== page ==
When I lead a hike, I like to know a little about the land we’ll be hiking. About the natural history, certainly. Sometimes, especially for a trail I haven’t done in a while or during a particular season, I’ll scout the trail with my PictureThis app, which does a remarkable job of IDing plants, and providing their story.
On today’s Morning Walk with Joe on Facebook Live we marveled at the unique confluence facing us this weekend: cool temperatures (in the 60s and 70s) and sunny skies, and a fully leafed-out forest.
Typically, when we think of a leafed-out forest in the Southeast we also think of hot temperatures and muggy air. Walking through the Seven Mile Creek Nature Preserve this morning I was struck by the full onslaught of green and the fact that, with the temperature around 60, I needed long sleeves. Spring hiking weather with the visual benefits of summer. It’s the best, and that’s what this weekend is about: the chance to take a summerlike hike in spring.
It’s the journey, not the destination, Ralph Waldo Emerson is often quoted as saying. That’s especially true when you Explore Your Neighborhood.
Typically on outdoor outings the journey to reach the trailhead isn’t so special: an interstate highway, a self-serve gas station, fast food. You’ve seen one burrito supreme, you’ve seen ‘em all.
Temperatures across the state this weekend are generally forecast to stay in the 40s under mostly sunny skies. Ideal weather, in our view, for getting out and learning a little about the world around us. Courtesy of North Carolina State Parks, we bring you three options for doing just that. (And you can find more at the State Parks website.)
The Triangle is two ramps away from having a 60-mile hiking trail.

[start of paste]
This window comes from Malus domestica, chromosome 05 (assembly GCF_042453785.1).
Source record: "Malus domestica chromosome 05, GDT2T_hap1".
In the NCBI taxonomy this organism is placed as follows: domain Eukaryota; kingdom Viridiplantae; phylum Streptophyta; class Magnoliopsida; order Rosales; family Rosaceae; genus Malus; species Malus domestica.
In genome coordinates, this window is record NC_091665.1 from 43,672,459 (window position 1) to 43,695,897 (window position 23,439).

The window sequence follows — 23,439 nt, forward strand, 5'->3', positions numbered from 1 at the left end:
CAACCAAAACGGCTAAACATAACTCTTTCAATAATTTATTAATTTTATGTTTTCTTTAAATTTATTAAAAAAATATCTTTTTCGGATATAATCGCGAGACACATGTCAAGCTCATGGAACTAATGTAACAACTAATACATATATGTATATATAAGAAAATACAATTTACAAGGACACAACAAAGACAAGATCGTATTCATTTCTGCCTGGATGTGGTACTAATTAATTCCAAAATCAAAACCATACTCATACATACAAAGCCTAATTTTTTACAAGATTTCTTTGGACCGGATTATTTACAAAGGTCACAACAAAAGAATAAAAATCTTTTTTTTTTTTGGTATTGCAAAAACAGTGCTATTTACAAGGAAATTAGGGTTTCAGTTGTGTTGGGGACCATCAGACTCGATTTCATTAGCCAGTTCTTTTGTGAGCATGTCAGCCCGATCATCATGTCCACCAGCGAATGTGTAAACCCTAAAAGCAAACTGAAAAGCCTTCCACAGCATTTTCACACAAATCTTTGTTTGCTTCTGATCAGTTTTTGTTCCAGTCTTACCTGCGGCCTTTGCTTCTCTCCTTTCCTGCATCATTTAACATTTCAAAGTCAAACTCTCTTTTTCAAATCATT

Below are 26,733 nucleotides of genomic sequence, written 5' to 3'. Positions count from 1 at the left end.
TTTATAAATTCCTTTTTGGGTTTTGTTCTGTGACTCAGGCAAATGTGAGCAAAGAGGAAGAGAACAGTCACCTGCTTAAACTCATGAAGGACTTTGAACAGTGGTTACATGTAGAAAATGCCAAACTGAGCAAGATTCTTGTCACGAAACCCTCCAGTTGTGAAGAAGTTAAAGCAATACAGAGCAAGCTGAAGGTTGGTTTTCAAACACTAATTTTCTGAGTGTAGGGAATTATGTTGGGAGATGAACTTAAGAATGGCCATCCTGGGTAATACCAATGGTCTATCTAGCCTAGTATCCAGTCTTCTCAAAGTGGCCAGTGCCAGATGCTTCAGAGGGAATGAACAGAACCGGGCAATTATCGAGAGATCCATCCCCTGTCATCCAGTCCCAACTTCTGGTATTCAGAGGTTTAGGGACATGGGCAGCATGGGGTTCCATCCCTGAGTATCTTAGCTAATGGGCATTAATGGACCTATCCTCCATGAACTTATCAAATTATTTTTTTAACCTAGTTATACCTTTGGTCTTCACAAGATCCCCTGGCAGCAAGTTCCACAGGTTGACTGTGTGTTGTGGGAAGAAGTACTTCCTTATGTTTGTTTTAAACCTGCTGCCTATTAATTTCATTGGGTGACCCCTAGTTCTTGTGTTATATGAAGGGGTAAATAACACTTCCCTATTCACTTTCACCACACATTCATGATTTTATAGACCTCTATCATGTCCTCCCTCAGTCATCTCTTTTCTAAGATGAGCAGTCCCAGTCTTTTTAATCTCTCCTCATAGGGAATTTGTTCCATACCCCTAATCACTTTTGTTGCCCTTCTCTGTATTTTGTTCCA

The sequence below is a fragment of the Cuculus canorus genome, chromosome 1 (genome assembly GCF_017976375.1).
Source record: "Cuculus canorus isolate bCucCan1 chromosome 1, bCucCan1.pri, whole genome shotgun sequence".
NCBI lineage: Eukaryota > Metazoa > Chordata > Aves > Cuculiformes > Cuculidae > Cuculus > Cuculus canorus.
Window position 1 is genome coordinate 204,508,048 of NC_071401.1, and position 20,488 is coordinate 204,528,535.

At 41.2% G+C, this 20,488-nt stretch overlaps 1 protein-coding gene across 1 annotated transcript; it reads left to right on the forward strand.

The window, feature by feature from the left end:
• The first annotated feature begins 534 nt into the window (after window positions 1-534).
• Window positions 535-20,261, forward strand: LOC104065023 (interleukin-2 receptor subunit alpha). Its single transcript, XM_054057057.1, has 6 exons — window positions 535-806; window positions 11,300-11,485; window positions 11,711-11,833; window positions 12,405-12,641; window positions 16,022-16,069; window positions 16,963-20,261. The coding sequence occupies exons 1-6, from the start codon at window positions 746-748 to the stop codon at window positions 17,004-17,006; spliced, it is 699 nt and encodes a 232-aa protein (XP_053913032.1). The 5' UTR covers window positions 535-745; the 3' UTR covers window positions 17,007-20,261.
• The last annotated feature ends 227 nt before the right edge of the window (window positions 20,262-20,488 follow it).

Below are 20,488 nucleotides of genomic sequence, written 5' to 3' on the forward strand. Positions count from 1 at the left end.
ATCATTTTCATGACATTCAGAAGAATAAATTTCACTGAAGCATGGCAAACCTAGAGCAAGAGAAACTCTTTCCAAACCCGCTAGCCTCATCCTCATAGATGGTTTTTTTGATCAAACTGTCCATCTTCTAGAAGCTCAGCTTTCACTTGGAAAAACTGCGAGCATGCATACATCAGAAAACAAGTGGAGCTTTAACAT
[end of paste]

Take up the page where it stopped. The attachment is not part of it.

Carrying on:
Just before Christmas, contractors using a really big crane lowered a steel bridge onto concrete footings spanning Little Lick Creek at Falls Lake. The bridge will join Sections 14 and 15 of the Falls Lake portion of the Mountains-to-Sea Trail, and will make it possible hike undisturbed from Pennys Bend on the Eno River in Durham County downlake to the Falls Lake dam in Raleigh — when it’s completed.
“When it’s completed,” because there’s still the matter of those two ramps. While Little Lick Creek lives up to its name, it’s in a floodplain that is wide. Thus, the bridge’s deck sits about seven feet off the ground, and lead-up boardwalk ramps are required.
“The contractor has until February 10 to install the ramps,” Friends of the MST Executive Director Kate Dixon said yesterday. “But I think it will be done before that.”
Initially, the plan was to save money by having volunteers build the bridge. (Except for more involved projects such as this, the 1,000-mile-long statewide trail, a little over half of which is completed, is being built by an army of volunteers.) But Dixon said they had money left over from the two grants used to fund the bridge — $150,000 from the state’s recreational trails program and $55,000 in Durham open space funds — so they decided to hire the work out.
A formal dedication ceremony is scheduled for May 19.
While the 60-mile trail will be one of longest urban trails in the nation, it’s just over a third of what the trail eventually will be. On its journey from 6,643-foot Clingman’s Dome on the Tennessee border to Jockey’s Ridge on the Atlantic, the MST will spend 150 miles in the Triangle, running from Clayton in Johnston County to Hillsborough in Orange County. That entire 150-mile stretch could be completed next year.
A progress report, from east to west: